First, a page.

I’ve asked this before: what does my classroom look like?  Not in terms of engagement though, what is the balance of technology to traditional means of learning? Where do I fit on the blended learning spectrum? Why do I fit there? Am I doing it for me? Or am I doing it for the learners?

Pro-tip: it should be for the learners.

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Continuum of Technology-Base Teaching via OpenTextBC

Learning Preferences as an Educator

How does my classroom look in terms of print, audio, and video for digital resources? What is my typical practice and, therefore, preference? 70% of the time we’re using a PowerPoint to direct the flow of class, whether it is through discussions, lectures, or providing visual directions for activities. Within that 70%, we’re probably looking at an 80%-20% split of print-video (I provide the audio for most of the print work – lecturing – and this, typically, is not done digitally). But how does this sync up with my experiences from learning from digital resources? Do I emulate what I was exposed to when young? Or what worked best for me?

Learning Preferences as a Learner

What kind of learner was I even? What learner am I now? The different learning styles I was raised on were debunked, but for argument’s sake, let’s say I’m a kinesthetic, auditory/visual, and reading/written learner.

In a traditional classroom setting, when I was in high school at least, I learned best in the order of:

  1. Written and reading (to introduce content),
  2. kinesthetic (to try content) and;
  3. auditory (to explain and clarify content).though in a traditional classroom setting, at least this holds true for when I was in high school.

Now?

I need engagement and/or activities that keep me working. If the individual instructing isn’t enthused or invested, neither am I.

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Anyone? via Giphy

To make matters worse, I typically need additional stimulation in order to stay focused, I need to doodle or have other things happening in order to stay on task. I frequently feel like people talk too slow, yet one of my biggest hurdles as an educator is to slow down the pace of my direct instruction. I find I may not even be looking at the instructor with poor body language/active listening skills – but I am (I swear). Hypocritically, when a student does this in my class I would probably question their engagement though.

Would I be a good student in my classroom today? I think so, my educating style is consistent with my learning style, but what about the evidence and overlap the style has with technology?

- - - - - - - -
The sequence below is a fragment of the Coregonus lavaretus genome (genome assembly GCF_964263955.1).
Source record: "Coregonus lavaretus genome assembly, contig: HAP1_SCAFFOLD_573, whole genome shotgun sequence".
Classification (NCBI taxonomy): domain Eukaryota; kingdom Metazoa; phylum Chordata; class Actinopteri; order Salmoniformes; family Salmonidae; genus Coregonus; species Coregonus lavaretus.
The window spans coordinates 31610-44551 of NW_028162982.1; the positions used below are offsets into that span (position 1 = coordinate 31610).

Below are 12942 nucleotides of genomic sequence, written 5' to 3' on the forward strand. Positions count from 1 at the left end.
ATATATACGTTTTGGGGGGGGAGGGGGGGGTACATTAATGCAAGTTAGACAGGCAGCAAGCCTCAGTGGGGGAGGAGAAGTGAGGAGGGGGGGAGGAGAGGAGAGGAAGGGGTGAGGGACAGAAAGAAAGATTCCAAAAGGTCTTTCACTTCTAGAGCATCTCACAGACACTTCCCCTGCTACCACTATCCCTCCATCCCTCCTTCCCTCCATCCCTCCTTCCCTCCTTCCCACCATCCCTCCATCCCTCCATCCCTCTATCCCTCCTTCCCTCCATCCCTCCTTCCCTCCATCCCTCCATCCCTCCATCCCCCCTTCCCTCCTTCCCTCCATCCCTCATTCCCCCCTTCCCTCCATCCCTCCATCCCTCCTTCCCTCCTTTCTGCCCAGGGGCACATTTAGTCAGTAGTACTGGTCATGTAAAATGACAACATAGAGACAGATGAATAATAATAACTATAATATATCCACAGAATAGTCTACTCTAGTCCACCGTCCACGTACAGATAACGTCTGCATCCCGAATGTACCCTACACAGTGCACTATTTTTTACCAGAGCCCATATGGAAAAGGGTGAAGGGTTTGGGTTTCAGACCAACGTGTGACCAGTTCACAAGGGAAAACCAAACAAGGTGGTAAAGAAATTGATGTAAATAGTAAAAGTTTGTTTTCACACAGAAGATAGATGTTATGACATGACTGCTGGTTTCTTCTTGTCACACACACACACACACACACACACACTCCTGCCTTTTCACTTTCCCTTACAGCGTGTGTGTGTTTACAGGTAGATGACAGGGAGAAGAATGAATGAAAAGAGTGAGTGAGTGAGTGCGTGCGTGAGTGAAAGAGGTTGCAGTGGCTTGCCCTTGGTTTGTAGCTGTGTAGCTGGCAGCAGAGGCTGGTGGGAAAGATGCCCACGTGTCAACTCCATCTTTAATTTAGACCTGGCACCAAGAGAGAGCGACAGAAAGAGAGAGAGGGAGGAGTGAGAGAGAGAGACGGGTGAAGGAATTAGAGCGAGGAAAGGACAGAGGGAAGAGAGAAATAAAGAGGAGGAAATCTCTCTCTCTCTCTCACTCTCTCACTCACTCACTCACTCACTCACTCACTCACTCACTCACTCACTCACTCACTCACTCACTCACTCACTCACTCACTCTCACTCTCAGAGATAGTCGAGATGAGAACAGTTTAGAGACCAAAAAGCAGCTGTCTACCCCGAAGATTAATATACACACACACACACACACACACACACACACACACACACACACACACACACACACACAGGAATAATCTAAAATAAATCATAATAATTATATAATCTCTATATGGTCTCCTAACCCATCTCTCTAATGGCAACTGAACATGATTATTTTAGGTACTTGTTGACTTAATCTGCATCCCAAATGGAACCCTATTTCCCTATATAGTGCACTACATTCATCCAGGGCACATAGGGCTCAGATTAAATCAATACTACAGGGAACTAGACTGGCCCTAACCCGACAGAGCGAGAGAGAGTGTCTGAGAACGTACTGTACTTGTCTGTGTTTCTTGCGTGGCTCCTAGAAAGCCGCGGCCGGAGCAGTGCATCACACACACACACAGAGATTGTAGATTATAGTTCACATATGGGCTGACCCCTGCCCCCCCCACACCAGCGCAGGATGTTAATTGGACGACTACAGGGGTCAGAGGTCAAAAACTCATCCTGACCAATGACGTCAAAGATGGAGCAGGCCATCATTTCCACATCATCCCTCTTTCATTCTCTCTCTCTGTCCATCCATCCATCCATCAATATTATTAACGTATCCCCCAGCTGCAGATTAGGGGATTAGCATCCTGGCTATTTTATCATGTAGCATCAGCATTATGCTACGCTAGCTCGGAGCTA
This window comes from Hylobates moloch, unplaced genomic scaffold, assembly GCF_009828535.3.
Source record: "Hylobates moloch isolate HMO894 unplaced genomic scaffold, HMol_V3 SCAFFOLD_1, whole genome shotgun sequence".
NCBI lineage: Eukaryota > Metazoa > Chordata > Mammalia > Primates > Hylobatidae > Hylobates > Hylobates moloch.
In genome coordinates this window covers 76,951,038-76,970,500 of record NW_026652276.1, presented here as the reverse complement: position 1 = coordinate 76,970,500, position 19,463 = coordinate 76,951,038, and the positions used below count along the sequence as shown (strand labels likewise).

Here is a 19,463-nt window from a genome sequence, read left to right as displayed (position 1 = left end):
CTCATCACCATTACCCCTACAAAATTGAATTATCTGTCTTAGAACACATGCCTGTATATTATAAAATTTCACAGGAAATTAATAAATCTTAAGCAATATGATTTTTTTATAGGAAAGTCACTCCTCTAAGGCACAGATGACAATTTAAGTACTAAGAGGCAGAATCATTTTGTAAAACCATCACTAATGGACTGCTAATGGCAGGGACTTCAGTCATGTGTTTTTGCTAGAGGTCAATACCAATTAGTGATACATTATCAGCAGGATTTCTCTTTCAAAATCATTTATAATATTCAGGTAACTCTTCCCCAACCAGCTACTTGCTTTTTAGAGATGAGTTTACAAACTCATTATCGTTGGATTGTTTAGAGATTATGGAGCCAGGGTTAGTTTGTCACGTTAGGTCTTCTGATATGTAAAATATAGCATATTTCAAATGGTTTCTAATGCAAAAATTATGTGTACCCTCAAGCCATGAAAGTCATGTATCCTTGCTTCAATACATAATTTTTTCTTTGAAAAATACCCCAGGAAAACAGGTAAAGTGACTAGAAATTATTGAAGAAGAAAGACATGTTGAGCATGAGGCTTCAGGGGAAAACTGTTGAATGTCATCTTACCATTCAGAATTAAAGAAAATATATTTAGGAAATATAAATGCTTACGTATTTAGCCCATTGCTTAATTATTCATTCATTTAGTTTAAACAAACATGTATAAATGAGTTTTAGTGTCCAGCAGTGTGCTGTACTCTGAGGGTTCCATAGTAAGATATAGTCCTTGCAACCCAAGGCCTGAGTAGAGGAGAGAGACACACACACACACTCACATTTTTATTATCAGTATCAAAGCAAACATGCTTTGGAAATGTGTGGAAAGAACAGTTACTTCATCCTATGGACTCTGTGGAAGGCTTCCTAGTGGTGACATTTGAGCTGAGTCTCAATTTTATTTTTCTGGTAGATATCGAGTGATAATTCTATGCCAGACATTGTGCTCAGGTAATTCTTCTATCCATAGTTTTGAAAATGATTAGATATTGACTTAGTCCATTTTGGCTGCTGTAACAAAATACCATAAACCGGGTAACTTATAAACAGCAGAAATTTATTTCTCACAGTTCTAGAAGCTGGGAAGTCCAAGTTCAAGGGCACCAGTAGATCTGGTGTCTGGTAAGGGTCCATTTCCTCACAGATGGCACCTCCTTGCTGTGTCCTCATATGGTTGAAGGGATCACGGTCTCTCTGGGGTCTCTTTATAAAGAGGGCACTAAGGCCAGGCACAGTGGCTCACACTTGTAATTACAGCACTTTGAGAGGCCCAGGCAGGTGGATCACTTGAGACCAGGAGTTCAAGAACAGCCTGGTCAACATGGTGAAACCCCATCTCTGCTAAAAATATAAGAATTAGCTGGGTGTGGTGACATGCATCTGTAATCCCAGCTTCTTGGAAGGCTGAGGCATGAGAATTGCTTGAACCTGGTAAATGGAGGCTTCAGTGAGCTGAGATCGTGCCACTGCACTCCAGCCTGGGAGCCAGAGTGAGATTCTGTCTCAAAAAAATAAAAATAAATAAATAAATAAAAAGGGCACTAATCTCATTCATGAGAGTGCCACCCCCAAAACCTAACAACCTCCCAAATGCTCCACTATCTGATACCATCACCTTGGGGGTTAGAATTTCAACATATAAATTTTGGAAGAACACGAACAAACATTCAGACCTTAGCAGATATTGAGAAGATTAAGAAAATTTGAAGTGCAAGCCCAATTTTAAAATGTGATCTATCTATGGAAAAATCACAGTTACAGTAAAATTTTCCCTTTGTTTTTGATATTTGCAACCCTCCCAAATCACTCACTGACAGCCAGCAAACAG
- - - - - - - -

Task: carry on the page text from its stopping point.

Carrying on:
My classroom on the continuum

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Benefits of Blended Learning via ELearningIndustry

Connecting the digital back to my classroom – my classroom falls into the blended variety (with flipped/hybrid elements) – and this “blending” checks off a lot of the needs I would’ve had as a learner! In my class, we utilize technology independently and frequently, but it is closely monitored/facilitated by the instructor (yours truly). When so much curricular content is available online, open and free, my role adjusts to that of a facilitator, helping students to synthesize information (because they will inevitably be exposed to it, with or without me). Many of the key concepts are covered by me prior to the students getting to pick a direction and run with it, so they require less pre-class work and a greater emphasis is placed on utilizing class time. With this methodology could I go completely online-based for my courses? Not until the evidence points that it shows a significant improvement in student-learning, right now, blended appears to be the best practice. Reducing costs is becoming a larger and larger priority, and blended learning helps makes that happen, I even use the digital medium to save paper (money and the environment, you’re welcome).

Several years from now, will my classroom look the same? Probably not. Not only may my assignment change, but so will the learners, as I mentioned previously, that’s what it’s all about. Fortunately, blended learning is versatile and adaptable in nature, and this may lend itself to evolving with the students without much transformational change. Perhaps we’ll regain the ability to spend more and we can invest in bio-technologies to use in the classroom to further enhance learning that may only be currently achieved in virtual labs? But maybe the virtual labs are more valuable so that we can drift towards MORE online-only learning?

Where does your class fit on the spectrum? If it’s blended, what modes do you use to make it blended? If it’s not blended, why? Are you doing it for you?

Let me know!
Logan Petlak

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